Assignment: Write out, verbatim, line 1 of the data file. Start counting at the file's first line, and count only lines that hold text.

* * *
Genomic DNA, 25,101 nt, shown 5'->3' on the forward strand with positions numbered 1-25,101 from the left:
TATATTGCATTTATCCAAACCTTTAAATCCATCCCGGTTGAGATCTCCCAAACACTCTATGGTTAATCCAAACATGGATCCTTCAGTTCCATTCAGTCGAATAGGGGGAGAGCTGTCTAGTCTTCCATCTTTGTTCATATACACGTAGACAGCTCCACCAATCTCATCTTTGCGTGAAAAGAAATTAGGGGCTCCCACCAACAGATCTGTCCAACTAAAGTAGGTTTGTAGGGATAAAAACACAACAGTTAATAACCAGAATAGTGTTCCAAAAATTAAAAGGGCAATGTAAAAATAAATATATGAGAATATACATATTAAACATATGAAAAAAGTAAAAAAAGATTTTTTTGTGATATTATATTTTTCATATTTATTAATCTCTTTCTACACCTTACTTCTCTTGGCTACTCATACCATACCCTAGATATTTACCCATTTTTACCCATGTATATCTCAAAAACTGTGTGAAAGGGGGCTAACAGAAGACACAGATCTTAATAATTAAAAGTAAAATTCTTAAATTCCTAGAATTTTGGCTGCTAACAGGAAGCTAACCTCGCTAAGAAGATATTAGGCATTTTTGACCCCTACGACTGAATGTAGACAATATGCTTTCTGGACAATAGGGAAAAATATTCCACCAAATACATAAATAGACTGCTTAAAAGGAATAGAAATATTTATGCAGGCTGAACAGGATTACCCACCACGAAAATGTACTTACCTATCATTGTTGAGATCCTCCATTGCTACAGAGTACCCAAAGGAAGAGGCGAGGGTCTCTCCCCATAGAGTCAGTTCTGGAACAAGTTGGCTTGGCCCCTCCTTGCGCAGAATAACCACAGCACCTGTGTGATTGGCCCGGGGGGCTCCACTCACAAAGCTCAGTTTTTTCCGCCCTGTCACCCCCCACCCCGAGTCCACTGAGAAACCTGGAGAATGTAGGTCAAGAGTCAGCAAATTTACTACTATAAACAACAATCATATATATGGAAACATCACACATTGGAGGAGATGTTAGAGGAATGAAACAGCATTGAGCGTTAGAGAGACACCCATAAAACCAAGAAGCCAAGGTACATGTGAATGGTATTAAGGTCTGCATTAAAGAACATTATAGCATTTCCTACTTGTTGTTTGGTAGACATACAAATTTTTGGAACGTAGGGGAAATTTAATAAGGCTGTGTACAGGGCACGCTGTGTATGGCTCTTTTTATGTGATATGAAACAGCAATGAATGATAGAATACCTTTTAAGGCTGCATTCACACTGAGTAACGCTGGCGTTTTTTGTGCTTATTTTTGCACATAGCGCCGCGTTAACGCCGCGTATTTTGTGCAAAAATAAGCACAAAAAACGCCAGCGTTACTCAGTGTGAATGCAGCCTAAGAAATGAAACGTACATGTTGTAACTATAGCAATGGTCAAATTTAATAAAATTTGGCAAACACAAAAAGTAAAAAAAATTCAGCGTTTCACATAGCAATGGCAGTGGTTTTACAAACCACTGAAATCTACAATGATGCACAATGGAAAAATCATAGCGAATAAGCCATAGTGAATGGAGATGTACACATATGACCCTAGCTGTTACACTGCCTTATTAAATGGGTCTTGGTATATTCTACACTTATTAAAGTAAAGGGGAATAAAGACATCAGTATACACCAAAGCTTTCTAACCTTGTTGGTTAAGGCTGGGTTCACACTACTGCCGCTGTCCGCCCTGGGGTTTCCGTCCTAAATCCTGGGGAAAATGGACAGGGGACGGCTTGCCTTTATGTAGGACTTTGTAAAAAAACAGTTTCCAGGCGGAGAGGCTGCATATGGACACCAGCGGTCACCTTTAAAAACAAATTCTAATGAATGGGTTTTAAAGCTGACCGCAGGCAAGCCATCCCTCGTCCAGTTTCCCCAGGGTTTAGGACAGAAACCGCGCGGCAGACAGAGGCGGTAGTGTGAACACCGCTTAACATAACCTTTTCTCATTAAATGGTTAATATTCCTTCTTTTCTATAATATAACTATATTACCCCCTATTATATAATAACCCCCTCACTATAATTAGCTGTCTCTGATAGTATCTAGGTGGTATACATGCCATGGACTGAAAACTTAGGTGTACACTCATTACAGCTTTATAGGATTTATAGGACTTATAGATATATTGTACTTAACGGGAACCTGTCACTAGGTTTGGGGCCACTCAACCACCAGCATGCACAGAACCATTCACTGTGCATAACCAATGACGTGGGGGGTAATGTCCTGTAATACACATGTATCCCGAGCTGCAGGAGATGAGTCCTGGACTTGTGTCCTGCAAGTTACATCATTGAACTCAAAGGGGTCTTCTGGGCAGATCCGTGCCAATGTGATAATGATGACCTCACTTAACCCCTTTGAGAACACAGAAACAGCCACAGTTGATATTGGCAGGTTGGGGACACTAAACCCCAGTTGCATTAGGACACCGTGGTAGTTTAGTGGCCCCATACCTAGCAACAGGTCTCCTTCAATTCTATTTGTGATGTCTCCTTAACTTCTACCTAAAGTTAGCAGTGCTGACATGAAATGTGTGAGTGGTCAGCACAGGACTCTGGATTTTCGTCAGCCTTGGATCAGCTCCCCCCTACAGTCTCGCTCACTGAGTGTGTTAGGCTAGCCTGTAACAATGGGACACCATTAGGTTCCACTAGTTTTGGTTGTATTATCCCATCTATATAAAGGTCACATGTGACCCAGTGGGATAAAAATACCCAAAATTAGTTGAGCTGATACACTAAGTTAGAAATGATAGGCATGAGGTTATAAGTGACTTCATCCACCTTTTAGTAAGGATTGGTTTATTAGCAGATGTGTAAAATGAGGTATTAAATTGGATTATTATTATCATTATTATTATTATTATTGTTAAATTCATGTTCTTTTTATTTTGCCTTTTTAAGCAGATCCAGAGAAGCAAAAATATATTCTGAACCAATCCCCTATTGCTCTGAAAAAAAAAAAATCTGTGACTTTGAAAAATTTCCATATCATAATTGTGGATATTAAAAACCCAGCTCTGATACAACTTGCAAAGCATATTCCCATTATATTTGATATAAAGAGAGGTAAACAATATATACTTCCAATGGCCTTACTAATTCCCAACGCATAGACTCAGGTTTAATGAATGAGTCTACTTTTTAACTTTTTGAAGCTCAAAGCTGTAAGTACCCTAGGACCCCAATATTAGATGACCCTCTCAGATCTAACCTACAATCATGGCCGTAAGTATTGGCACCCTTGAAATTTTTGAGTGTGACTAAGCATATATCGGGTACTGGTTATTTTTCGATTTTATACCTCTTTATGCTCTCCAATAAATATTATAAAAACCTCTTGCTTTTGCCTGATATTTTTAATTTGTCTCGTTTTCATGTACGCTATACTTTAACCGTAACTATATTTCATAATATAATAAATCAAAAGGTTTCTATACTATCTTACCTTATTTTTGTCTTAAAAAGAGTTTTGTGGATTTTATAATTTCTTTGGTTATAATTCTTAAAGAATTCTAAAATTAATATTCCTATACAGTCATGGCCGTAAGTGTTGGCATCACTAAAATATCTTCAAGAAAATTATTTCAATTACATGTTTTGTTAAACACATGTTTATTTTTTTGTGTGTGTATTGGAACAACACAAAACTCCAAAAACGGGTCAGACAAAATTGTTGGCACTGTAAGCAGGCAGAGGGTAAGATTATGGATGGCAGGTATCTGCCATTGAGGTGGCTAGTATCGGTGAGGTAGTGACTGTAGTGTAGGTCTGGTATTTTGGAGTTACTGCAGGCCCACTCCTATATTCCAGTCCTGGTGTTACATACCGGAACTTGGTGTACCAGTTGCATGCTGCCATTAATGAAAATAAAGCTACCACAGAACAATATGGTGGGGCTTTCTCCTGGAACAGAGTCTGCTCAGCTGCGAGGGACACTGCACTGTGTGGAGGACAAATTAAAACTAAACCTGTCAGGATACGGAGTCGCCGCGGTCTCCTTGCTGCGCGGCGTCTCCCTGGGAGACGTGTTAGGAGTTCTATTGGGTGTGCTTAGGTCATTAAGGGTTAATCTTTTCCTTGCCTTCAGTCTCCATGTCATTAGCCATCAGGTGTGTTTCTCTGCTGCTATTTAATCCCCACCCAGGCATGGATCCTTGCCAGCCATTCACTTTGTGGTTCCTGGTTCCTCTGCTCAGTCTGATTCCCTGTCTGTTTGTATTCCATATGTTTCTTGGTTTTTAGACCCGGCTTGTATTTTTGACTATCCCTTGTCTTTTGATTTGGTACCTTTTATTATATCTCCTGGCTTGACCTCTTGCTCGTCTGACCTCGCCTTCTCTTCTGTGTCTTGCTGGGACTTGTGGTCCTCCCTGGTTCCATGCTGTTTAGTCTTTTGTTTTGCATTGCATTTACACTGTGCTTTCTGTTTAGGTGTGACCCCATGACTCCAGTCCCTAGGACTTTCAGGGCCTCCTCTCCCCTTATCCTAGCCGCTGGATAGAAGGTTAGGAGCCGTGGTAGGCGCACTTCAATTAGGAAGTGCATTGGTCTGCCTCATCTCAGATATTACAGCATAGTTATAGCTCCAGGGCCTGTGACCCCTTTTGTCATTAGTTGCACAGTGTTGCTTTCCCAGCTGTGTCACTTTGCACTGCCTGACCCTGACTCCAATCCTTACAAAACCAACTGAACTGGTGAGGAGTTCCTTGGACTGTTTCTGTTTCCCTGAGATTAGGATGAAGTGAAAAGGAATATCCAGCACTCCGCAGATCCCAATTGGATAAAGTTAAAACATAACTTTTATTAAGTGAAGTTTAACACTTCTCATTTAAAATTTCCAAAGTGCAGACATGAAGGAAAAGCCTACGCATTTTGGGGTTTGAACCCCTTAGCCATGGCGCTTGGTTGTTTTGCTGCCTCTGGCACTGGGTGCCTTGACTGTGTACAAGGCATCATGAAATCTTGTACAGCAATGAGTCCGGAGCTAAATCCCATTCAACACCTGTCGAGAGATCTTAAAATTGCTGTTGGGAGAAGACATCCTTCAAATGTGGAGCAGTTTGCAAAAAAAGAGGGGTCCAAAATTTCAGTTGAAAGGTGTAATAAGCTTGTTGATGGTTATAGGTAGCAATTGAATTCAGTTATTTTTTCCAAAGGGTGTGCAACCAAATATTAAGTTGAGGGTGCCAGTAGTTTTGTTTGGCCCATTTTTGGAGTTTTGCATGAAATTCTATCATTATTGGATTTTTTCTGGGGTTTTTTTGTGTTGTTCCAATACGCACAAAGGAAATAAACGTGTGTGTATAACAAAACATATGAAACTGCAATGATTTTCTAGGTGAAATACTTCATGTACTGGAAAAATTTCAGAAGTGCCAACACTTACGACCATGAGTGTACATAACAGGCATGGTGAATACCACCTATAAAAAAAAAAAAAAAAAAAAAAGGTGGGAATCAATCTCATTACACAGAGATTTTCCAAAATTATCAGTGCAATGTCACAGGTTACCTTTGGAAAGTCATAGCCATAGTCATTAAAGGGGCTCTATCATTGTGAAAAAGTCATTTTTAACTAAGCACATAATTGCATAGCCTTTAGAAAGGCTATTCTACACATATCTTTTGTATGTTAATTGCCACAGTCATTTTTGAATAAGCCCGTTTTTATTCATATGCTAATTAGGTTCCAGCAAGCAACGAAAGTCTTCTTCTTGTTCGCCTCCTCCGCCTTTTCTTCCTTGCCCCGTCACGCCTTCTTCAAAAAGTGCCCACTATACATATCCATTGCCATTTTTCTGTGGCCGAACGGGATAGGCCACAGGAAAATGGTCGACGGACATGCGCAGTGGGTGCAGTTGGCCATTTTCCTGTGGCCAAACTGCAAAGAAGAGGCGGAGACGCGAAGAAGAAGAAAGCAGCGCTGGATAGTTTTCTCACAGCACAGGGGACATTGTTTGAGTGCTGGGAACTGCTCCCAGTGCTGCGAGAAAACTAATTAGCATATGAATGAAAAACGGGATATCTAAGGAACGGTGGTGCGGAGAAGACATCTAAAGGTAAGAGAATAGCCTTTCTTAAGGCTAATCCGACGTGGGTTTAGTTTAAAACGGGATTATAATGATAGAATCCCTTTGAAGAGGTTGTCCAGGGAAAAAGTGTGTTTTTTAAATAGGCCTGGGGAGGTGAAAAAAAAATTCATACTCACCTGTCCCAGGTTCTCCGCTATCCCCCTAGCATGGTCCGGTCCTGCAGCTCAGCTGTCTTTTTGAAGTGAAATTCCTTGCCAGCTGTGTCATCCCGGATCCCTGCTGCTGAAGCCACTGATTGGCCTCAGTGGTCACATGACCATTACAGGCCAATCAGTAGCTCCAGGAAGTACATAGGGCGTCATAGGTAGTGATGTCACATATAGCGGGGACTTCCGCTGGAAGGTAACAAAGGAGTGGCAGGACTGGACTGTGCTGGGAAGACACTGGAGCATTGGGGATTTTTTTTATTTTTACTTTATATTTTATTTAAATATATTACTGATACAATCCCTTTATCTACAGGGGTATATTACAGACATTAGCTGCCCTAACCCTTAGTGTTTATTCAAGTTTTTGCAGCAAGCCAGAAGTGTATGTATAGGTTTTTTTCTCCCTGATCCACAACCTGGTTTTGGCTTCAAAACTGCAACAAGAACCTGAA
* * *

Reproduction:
Genomic DNA, 25,101 nt, shown 5'->3' on the forward strand with positions numbered 1-25,101 from the left: